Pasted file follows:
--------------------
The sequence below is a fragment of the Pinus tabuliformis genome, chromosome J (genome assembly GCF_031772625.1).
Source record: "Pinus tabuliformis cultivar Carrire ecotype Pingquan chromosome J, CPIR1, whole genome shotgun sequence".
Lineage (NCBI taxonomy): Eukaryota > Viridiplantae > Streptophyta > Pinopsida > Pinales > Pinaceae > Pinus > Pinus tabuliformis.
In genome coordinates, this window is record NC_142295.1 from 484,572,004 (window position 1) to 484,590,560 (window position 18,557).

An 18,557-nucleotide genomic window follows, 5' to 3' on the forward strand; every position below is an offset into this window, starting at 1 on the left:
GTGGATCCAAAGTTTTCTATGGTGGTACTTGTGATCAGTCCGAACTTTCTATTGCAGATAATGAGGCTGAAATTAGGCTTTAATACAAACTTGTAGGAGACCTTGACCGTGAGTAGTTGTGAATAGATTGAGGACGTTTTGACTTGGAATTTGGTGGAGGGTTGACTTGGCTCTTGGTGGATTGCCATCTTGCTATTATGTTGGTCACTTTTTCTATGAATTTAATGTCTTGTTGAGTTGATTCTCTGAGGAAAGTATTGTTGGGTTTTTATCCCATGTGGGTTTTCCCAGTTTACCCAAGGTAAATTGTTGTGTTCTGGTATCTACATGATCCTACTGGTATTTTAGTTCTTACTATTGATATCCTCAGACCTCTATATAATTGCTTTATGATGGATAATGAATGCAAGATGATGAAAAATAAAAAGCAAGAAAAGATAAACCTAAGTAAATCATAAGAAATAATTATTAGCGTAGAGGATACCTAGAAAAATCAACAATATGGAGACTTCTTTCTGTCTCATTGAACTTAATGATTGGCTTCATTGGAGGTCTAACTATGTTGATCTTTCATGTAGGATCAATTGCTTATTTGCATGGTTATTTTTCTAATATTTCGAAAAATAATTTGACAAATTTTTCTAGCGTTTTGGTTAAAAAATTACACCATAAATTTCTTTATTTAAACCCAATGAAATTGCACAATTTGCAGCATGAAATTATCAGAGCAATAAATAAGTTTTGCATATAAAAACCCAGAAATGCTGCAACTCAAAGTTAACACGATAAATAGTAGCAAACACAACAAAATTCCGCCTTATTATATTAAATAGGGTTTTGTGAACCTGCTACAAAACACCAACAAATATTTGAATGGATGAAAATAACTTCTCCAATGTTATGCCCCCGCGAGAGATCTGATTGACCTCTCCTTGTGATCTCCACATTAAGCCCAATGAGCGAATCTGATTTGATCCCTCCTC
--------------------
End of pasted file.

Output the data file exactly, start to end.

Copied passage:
The sequence below is a fragment of the Pinus tabuliformis genome, chromosome J (genome assembly GCF_031772625.1).
Source record: "Pinus tabuliformis cultivar Carrire ecotype Pingquan chromosome J, CPIR1, whole genome shotgun sequence".
Lineage (NCBI taxonomy): Eukaryota > Viridiplantae > Streptophyta > Pinopsida > Pinales > Pinaceae > Pinus > Pinus tabuliformis.
In genome coordinates, this window is record NC_142295.1 from 484,572,004 (window position 1) to 484,590,560 (window position 18,557).

An 18,557-nucleotide genomic window follows, 5' to 3' on the forward strand; every position below is an offset into this window, starting at 1 on the left:
GTGGATCCAAAGTTTTCTATGGTGGTACTTGTGATCAGTCCGAACTTTCTATTGCAGATAATGAGGCTGAAATTAGGCTTTAATACAAACTTGTAGGAGACCTTGACCGTGAGTAGTTGTGAATAGATTGAGGACGTTTTGACTTGGAATTTGGTGGAGGGTTGACTTGGCTCTTGGTGGATTGCCATCTTGCTATTATGTTGGTCACTTTTTCTATGAATTTAATGTCTTGTTGAGTTGATTCTCTGAGGAAAGTATTGTTGGGTTTTTATCCCATGTGGGTTTTCCCAGTTTACCCAAGGTAAATTGTTGTGTTCTGGTATCTACATGATCCTACTGGTATTTTAGTTCTTACTATTGATATCCTCAGACCTCTATATAATTGCTTTATGATGGATAATGAATGCAAGATGATGAAAAATAAAAAGCAAGAAAAGATAAACCTAAGTAAATCATAAGAAATAATTATTAGCGTAGAGGATACCTAGAAAAATCAACAATATGGAGACTTCTTTCTGTCTCATTGAACTTAATGATTGGCTTCATTGGAGGTCTAACTATGTTGATCTTTCATGTAGGATCAATTGCTTATTTGCATGGTTATTTTTCTAATATTTCGAAAAATAATTTGACAAATTTTTCTAGCGTTTTGGTTAAAAAATTACACCATAAATTTCTTTATTTAAACCCAATGAAATTGCACAATTTGCAGCATGAAATTATCAGAGCAATAAATAAGTTTTGCATATAAAAACCCAGAAATGCTGCAACTCAAAGTTAACACGATAAATAGTAGCAAACACAACAAAATTCCGCCTTATTATATTAAATAGGGTTTTGTGAACCTGCTACAAAACACCAACAAATATTTGAATGGATGAAAATAACTTCTCCAATGTTATGCCCCCGCGAGAGATCTGATTGACCTCTCCTTGTGATCTCCACATTAAGCCCAATGAGCGAATCTGATTTGATCCCTCCTC